In my last post, Five Legal Terms Every Author Should Know, I explained that the worst mistake indie authors make is losing control of their work. After all, the key benefit of self-publishing is controlling the quality and marketing of our books, in other words, wearing the publisher hat.
But too many writers are intimidated by the self-publishing process or simply don’t have time. So they sign on with self-publishing companies (SPCs, also called subsidy publishers, vanity press/publishers), that grab too much control.
An expensive mistake. Typically, these self-publishing companies own the book cover, interior design, and ISBN. So if the author wants to stop working with that SPC, she would have to start all over again. Some self-publishing companies set retail prices too high, killing sales. And some claim exclusive control of audio and translation rights, even though they don’t provide those services.
How is a writer to know whether they are giving up too much control? Unfortunately, you have to read the Terms of Service, the contract.
Daunted? Don’t be. The secret is—don’t start at the beginning of the contract. Go straight to the paragraph that’s titled something like License or Grant of Rights. If that section gives the SPC exclusive rights, particularly if those rights include audio, translations, and formats now known or hereafter devised, you don’t need to read the rest of the contract. I would not work with that SPC.
I am something of a zealot about this. All self-publishing contracts should be non-exclusive. That way you may sell print books through CreateSpace, IngramSpark/Lightning Source, and your own website, and sell eBooks via Amazon, Smashwords, iBooks and other vendors, all at the same time. (Note: This is why we at BookWorks always advocate that authors purchase own ISBN's)
There are exceptions, such as KDP Select where writers agree to sell their eBooks exclusively through Amazon for a 90-day period. In return, authors can offer free or low-cost promotions. But that’s a short-term program and in the author’s control.
Here’s an example of a writer-friendly grant of rights:
Author grants Outskirts Press a NON-EXCLUSIVE, worldwide license to distribute and sell the manuscript in print and/or digital form; author grants Outskirts Press the non-exclusive right to exhibit manuscript in part on websites or promotional materials owned by Outskirts Press; author grants Outskirts Press the non-exclusive right to store and transmit digital versions of manuscript to facilitate production, distribution, and sale of manuscript.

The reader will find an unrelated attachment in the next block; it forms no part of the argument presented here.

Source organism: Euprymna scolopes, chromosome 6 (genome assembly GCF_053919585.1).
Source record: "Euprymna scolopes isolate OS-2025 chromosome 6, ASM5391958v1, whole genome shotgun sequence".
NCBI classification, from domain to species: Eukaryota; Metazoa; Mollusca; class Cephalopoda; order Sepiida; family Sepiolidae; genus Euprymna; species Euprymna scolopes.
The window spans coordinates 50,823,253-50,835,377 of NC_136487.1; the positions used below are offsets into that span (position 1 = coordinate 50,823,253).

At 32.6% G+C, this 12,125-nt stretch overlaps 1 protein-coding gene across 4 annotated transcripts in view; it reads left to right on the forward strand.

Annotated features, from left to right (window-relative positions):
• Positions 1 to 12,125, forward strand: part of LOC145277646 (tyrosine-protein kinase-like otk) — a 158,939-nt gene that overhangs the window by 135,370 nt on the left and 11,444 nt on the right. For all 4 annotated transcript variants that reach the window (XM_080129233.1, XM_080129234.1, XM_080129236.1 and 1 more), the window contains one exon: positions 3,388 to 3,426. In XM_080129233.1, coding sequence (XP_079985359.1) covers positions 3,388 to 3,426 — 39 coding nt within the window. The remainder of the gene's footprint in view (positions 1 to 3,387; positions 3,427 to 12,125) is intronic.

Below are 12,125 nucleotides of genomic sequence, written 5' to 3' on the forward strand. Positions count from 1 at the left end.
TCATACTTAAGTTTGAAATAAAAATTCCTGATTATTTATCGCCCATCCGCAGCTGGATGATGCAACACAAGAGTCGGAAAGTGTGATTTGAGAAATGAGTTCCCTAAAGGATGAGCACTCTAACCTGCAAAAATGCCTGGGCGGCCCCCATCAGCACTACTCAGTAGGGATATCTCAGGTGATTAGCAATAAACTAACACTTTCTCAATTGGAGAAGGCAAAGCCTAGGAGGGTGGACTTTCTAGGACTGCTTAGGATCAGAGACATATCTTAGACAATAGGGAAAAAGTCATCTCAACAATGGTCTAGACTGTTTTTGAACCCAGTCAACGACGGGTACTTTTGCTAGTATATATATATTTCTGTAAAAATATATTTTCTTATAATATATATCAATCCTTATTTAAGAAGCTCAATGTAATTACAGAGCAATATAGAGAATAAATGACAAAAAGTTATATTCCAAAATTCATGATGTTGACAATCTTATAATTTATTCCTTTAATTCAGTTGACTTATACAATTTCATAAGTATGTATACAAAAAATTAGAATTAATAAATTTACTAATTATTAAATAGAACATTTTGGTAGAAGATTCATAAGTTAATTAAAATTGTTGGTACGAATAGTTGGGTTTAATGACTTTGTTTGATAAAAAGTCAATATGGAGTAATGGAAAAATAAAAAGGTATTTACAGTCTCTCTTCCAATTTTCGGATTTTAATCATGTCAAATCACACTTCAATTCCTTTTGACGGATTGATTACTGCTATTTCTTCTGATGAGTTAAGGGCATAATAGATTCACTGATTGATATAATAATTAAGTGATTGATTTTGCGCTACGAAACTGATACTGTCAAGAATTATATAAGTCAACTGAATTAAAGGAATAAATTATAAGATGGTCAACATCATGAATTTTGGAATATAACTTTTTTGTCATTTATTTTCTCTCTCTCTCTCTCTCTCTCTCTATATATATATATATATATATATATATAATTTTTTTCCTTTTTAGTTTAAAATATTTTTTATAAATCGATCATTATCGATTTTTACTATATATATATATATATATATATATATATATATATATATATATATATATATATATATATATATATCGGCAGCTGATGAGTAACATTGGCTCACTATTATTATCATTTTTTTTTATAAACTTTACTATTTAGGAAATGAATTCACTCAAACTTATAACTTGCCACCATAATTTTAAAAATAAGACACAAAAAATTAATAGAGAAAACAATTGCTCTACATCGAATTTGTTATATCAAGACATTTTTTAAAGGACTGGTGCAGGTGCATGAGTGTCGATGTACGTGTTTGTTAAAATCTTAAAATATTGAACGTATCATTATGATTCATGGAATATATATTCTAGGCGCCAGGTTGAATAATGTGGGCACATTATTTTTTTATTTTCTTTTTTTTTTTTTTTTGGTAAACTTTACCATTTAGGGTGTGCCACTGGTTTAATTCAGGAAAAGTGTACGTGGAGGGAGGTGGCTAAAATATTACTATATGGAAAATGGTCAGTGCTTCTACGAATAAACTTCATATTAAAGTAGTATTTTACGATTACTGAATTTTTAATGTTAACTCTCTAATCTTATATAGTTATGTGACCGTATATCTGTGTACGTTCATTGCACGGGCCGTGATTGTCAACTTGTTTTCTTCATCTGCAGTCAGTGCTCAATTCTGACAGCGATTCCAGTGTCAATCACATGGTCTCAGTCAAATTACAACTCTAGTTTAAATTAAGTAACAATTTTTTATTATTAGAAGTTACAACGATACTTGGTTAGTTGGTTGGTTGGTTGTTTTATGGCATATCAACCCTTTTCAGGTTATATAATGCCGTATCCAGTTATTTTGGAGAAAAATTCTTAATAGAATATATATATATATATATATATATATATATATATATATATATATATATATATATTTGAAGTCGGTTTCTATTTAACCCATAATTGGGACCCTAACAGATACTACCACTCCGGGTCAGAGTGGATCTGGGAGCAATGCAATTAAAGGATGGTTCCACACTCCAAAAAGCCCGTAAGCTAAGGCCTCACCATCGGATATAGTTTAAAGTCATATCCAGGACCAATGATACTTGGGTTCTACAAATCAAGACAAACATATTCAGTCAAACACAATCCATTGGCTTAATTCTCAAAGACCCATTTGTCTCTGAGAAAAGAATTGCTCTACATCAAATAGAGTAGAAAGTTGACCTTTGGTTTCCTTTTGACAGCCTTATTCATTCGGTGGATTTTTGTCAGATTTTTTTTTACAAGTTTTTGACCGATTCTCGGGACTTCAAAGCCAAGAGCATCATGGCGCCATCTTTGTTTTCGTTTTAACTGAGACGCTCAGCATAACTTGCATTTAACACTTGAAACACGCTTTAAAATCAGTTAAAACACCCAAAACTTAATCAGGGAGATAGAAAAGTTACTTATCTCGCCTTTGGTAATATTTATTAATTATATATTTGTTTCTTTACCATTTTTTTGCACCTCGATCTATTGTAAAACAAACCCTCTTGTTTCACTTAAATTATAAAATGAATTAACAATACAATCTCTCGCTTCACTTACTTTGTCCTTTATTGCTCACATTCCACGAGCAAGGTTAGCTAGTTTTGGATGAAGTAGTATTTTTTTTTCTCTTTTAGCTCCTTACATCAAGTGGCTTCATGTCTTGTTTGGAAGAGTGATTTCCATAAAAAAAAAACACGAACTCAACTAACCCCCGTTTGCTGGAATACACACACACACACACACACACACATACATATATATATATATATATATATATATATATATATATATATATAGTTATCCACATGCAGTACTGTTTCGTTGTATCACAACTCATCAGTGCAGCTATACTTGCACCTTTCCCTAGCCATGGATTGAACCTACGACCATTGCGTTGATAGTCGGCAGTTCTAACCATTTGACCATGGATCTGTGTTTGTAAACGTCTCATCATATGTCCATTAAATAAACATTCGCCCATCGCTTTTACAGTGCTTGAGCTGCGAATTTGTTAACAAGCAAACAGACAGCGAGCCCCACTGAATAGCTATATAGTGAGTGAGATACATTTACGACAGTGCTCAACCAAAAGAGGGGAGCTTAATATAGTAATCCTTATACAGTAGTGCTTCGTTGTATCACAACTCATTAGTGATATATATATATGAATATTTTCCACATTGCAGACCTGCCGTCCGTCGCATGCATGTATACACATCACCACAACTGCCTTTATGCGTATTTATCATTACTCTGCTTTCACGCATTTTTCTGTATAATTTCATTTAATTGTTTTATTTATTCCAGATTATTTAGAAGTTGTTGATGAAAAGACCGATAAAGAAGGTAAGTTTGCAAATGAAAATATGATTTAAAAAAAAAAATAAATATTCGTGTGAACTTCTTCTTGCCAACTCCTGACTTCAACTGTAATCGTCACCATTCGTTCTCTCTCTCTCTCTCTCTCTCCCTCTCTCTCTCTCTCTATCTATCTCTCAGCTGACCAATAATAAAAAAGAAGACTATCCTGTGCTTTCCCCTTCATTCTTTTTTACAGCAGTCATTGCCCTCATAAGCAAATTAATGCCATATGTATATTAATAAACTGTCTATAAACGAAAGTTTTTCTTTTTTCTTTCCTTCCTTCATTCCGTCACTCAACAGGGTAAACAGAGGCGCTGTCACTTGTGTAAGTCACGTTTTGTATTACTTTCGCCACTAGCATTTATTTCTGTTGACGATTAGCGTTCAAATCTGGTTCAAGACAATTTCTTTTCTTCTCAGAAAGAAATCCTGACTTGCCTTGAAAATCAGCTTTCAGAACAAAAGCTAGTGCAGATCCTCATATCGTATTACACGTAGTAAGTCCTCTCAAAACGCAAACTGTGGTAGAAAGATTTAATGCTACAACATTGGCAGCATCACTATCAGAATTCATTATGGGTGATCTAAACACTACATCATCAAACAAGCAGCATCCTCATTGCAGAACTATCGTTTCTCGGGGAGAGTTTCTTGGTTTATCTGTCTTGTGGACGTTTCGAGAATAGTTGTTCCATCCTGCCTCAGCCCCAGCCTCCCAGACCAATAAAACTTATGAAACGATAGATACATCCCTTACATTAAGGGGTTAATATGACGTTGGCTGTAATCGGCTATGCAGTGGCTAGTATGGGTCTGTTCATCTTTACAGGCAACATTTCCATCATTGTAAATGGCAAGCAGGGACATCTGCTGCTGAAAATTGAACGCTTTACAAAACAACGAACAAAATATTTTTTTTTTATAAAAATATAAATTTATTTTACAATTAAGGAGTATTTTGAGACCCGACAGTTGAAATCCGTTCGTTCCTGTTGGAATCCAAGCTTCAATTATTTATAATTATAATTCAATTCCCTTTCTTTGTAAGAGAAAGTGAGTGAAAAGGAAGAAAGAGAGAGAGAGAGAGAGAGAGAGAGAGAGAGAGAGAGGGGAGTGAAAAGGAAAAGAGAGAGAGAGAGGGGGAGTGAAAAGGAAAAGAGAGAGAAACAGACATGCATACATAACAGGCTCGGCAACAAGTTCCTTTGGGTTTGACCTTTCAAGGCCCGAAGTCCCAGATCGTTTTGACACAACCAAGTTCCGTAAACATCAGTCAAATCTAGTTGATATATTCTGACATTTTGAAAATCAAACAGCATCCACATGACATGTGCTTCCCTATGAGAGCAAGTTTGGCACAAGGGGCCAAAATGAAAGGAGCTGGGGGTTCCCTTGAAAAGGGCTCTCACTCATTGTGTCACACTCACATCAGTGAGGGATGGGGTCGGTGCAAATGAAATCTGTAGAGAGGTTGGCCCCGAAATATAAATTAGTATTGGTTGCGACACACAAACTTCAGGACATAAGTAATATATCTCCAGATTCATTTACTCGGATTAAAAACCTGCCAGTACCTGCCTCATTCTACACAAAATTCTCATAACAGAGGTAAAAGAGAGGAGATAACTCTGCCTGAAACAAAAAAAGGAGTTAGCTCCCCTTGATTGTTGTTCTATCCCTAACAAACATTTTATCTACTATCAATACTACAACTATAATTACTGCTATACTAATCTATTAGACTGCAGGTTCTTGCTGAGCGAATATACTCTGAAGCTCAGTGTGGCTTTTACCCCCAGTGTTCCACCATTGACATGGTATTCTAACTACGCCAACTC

Translation: The author is giving Outskirts Press the right to sell the work in print and eBook only, and the right is non-exclusive, meaning the author may also sell the book through IngramSpark, CreateSpace and his own website. (Note, if you are doing this, be sure to use your own ISBN).
But avoid any contract that has a granting clause that looks like this provision from an Author Solutions’ contract:
Distribution License Granted. Throughout the Term of this Agreement, You grant to Us the exclusive, transferable, worldwide license to manufacture, store, use, display, execute, reproduce (in whole or in part), transmit, modify (including to create derivative works), import, make, have made, offer to sell, print, publish, market, distribute, and sell (individually or as part of compilations of collective works), and license for use via any subscription model, through all distribution channels (now or hereafter known, including online and electronic distribution channels), and otherwise exploit in any language, in print form, digital format, audiobook format, or via any other medium, now known or hereafter devised, the Work.
Translation: The writer is granting to Author Solutions the exclusive right to distribute the book in print, digital, audio and any other format, in any language.
A broad grant of exclusive rights makes sense in a traditional publishing contract because the traditional publisher is investing money into editing, designing, and marketing the author’s work. But even in traditional publishing, you can and should negotiate the granting clause to limit it to markets in which the publisher has a track record.
In contrast, a self-publishing writer is making the financial investments by paying the SPC for its editing, design and distribution services. I see no reason why the self-publishing companies should get exclusive rights. It is not the publisher; it is merely a service provider. The author is the publisher and should maintain control over how and where the book is sold.
A new breed of publishing company has emerged, sometimes called hybrid, assisted, partnership or some other term implying teamwork. The author pays for editing, design, production, and marketing services, and the hybrid publisher provides these services at no or low cost. In return, the hybrid publisher retains a higher percentage of royalties. The license agreements typically run for three to five years and are exclusive.
Hybrid publishing is a developing business model. To me, they look like barely repackaged SPCs, and I don’t see any advantage. Jane Friedman has written an interesting piece on evaluating hybrid publishers.
I do not want to scare writers away from using self-publishing companies. Some companies offer reasonable deals and enjoy solid reputations. They permit you to control the process and the result. They provide services to you, the publisher, the boss.
But do your homework before you commit. To help you sort the good from the bad, check out my post, How To Tell Which Self-Publishing Company is Right for You.
Disclaimer: Helen Sedwick is an attorney licensed to practice in California only. This information is general in nature and should not be used as a substitute for the advice of an attorney authorized to practice in your jurisdiction.
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